About John J. Audubon
John James Audubon was born in Saint-Dominique, present-day Haiti, in 1785. Named Jean Rabine at birth, he was the son of a French sea captain and plantation owner, and his Creole chambermaid. He was brought to France and given a "gentlemen's education" in Brittany.
At the age of 18, he set off for the United States. There he spent much of his time in fields and forests, hunting and honing his skills as a wildlife painter. He met his wife Lucy Bakewell and had two sons, Victor Gifford and John Woodhouse.
Facing bankrupcy and few economic prospects, Audubon set out to begin his great masterwork. His goal was to paint all of the birds in North America.
Unlike other artists of the time, he depicted birds so that they looked vivid and alive. His watercolours captured details about how each species moved, what it ate, and where it lived.
Working before the invention of the camera, Audubon spent years observing birds in the wild. When that wasn’t possible, he relied on his skills as a taxidermist, using mounted specimens to create life-like poses.
The specimen of the Great Auk (Pinguinus impennis) at left, now in the collection of the Royal Ontario Museum, is believed to have belonged to Audubon.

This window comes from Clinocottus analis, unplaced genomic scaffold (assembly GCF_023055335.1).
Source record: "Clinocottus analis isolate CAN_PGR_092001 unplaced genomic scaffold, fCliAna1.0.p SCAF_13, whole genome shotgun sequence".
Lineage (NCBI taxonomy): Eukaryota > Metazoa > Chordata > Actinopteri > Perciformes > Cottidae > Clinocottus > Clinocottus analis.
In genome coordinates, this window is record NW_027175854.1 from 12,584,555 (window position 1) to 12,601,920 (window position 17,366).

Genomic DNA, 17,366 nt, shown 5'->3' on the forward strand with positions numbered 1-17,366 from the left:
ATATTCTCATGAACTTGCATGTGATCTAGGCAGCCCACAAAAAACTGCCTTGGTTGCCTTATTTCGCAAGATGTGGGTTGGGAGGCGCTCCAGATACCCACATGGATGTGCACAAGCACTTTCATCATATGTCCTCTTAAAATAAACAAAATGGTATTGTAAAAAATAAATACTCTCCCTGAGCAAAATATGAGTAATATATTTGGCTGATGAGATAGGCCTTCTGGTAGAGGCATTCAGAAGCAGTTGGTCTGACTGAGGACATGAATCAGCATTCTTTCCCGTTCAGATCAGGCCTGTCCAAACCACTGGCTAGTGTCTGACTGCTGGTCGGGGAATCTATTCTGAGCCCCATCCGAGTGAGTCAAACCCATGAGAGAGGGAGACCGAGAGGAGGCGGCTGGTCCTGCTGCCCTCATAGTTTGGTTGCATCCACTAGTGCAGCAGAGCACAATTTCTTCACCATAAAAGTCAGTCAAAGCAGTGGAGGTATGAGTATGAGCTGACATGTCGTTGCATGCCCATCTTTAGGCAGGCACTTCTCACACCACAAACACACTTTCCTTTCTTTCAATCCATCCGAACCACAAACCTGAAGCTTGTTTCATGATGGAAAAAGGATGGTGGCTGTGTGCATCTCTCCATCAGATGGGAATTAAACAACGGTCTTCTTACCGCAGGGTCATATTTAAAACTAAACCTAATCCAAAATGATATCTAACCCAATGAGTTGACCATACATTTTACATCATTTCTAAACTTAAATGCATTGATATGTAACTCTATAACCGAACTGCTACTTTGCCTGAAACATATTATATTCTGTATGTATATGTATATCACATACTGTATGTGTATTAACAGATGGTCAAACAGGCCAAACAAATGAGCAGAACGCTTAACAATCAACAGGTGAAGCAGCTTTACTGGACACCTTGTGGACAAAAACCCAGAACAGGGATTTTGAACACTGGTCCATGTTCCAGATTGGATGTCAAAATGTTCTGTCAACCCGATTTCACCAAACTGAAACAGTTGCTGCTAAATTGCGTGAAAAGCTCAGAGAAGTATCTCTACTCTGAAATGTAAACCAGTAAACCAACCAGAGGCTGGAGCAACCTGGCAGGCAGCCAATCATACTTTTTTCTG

Beneath it, Audubon's rendition (plate 341) appears.
Audubon set out to England in 1826 with a partially completed portfolio in hand to find a publisher for his work. After exhibiting his prints Audubon became an overnight success. He located a printer, first in Edinburgh, then in London.
Between 1826 and 1838, he and engraver Robert Havell Jr. — together with a large staff of young women “colourists” — produced Birds of America. It was comprised of 435 engraved and hand-coloured plates, printed on the largest paper available at the time. To offset the monumental costs of producing the work, copies were sold by subscription.
Audubon published his extensive field notes — known as the Ornithological Biography – separately. Had text been included in Birds of America, he would have been required to donate a copy to every library in England (a requirement known as Legal Deposit).
Almost two centuries after Audubon first envisioned it, Birds of America continues to be revered for its beauty, scientific merit and historical significance.